The future is Intercommunality – yes, but with whom?

Chris Game

Rom com/date movies aren’t really my thing, so my excuse for watching the recent Words and Pictures was that I was a captive plane passenger – and that the ever-watchable Juliette Binoche was playing a rheumatoid arthritic abstract painter and prep school art teacher. The title refers to the silly challenge she charily accepts from alcoholic poet turned plagiarising English teacher, Clive Owen, to ‘prove’ whether Words or Pictures are more meaningful.

One of the Owen character’s numerous obnoxious ways of irritating colleagues is with his show-off polysyllable game: I’ll give you a five-syllable word, you give me one of six syllables, etc. Binoche, at least initially, won’t play, which, while entirely understandable, I personally found slightly disappointing, as I could SO have helped her.

For starters, I know that the seven-syllable word most frequently used conversationally was calculated (don’t ask!) to be, not homosexuality, which was one of the commoner guesses, but telecommunication – followed pleasingly by the one that describes INLOGOV: interdisciplinary. In the near future, though, it will surely be intercommunality – at least in local government conversations, most of which currently seem focused on Combined Authorities (CAs).

At present, we have just five: Greater Manchester, very much first off the blocks in 2010/11, followed earlier this year by West Yorkshire, Liverpool and Sheffield City Regions, and the North-East. But over the past fortnight alone, quite apart from the general ‘Please sir, can we have some of whatever Scotland’s getting’ pleas, we’ve had almost daily reports of CA discussions – among five Tees Valley councils, all 14 in Lancashire, some or many in Hampshire, six in West London, and four (or maybe five, six, or more) in the West Midlands, all seeking, through the formation of CAs, to grab some of the devolution goodies that Greater Manchester negotiated with George Osborne in exchange for a directly elected metro-mayor.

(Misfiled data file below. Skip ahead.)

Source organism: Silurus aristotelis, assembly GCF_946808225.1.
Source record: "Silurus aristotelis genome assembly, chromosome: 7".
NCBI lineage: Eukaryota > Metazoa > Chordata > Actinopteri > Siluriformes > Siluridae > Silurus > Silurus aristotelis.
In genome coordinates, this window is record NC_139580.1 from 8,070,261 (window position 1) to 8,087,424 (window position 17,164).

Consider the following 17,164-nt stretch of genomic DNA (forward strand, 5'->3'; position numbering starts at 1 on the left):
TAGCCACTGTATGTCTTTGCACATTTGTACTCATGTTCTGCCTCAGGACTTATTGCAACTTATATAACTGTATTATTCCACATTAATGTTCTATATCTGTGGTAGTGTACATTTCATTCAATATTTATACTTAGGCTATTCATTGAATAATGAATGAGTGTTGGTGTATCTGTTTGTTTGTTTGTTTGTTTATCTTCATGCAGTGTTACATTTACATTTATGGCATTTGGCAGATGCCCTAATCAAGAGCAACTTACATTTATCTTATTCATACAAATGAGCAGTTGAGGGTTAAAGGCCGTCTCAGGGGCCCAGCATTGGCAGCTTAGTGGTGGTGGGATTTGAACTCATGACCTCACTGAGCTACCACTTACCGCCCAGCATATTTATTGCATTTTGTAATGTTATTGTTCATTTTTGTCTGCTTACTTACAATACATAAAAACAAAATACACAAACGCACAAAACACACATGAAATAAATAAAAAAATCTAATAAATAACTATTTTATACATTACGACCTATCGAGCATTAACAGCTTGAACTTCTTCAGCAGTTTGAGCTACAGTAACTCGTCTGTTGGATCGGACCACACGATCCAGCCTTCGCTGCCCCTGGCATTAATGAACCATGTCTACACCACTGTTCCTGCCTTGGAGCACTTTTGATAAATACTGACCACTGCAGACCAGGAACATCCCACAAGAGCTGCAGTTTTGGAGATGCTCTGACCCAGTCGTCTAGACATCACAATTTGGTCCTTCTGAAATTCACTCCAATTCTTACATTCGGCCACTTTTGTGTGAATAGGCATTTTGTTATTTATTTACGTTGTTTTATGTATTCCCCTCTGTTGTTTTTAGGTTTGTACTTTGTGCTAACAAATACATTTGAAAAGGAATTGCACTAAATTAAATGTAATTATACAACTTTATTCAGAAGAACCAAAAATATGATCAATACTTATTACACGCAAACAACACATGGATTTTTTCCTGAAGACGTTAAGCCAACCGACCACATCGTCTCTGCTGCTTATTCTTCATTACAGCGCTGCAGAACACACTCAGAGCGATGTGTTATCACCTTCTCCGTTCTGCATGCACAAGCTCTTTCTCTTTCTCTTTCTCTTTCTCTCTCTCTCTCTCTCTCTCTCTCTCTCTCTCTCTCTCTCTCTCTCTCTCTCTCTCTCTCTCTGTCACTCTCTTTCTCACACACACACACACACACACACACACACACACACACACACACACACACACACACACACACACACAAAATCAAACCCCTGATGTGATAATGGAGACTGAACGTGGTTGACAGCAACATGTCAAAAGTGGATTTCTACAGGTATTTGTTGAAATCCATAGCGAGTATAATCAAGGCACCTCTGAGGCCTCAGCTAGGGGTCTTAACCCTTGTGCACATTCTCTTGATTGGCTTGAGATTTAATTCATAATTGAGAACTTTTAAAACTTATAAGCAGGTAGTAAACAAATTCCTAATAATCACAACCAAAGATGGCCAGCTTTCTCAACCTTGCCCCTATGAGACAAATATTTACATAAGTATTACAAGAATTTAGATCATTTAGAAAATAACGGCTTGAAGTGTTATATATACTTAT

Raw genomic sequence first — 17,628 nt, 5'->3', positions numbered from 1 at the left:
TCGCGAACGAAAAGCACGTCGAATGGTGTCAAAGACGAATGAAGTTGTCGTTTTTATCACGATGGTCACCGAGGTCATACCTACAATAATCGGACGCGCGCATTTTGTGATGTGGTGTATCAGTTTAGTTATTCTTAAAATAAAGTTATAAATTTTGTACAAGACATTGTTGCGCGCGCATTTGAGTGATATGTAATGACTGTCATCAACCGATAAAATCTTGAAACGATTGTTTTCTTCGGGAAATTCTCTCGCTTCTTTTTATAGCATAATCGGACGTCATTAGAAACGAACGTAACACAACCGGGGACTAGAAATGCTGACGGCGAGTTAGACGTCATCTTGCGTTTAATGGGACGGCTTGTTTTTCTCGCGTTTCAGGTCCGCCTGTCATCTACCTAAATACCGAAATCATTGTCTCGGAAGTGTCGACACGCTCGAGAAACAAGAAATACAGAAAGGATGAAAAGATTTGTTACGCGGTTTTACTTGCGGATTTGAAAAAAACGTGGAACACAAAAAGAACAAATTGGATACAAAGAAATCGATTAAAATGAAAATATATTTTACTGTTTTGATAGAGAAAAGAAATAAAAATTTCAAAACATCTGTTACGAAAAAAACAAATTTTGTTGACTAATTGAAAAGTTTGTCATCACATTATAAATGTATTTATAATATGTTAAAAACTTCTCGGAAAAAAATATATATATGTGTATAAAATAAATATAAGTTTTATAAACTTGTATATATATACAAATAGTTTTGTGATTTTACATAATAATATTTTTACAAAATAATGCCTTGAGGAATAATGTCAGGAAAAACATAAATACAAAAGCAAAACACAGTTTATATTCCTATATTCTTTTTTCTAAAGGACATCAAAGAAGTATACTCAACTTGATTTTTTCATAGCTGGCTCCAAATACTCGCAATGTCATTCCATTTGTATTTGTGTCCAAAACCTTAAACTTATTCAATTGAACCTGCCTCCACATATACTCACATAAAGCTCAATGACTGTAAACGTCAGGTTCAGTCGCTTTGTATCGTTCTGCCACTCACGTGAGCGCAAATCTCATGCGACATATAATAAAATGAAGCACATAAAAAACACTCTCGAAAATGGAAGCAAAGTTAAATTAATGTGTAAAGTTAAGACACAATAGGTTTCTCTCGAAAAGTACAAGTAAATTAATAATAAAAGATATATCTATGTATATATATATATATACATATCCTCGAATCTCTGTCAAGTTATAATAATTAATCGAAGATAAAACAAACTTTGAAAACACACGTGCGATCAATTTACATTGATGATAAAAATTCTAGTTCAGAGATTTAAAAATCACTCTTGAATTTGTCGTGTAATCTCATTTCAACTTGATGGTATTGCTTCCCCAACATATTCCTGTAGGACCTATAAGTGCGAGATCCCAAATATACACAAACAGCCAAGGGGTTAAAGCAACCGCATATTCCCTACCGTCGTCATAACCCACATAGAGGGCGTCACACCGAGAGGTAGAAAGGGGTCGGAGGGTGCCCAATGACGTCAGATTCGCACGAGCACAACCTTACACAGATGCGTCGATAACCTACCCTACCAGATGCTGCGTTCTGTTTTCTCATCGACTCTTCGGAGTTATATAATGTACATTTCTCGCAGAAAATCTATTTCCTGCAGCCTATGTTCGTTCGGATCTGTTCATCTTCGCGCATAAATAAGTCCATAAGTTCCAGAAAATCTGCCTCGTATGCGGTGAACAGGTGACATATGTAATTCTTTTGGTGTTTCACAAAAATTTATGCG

Of course, only in the UK could it possibly be deemed nationally newsworthy that a number of contiguous local authorities were thinking of working together in the interests of more efficient service delivery. I’m no specialist, but even I recall back in 2007 a whole book of country case studies of Inter-Municipal Co-operation in Europe (ed. by Hulst & van Montfort), demonstrating what a widespread phenomenon it had become in much, if not most, of Europe.

One reason I recall it is that it appeared around the same time as an article by Josie Kelly (Aston U) entitled ‘The Curious Absence of Inter-municipal Co-operation in England’ – a curiosity, I felt, that evaporated quite quickly, once you considered surely the single most basic explanation: namely, the structure and sheer scale of our local government.

With that in mind, let me start this brief backstory with a few figures on scale. England’s population is 54 million, and we have 326 unitary or lower-tier district authorities, with an average population of 165,000. The equivalents in France, population 66 million, are 36,700 lower-tier communes, average population 1,800.

Most communes date back to the 1789 Revolution, and the French are very attached to them – voting for their councillors and mayors in roughly twice the numbers we do. Successive Presidents tell them this ‘millefeuille’ structure of micro-communes is outdated, inefficient and must be reformed, but French citizens care more than us and they resist. No enforced mergers, humongous ‘local’ authorities, arbitrary boundary lines on maps, and meaningless council names for them.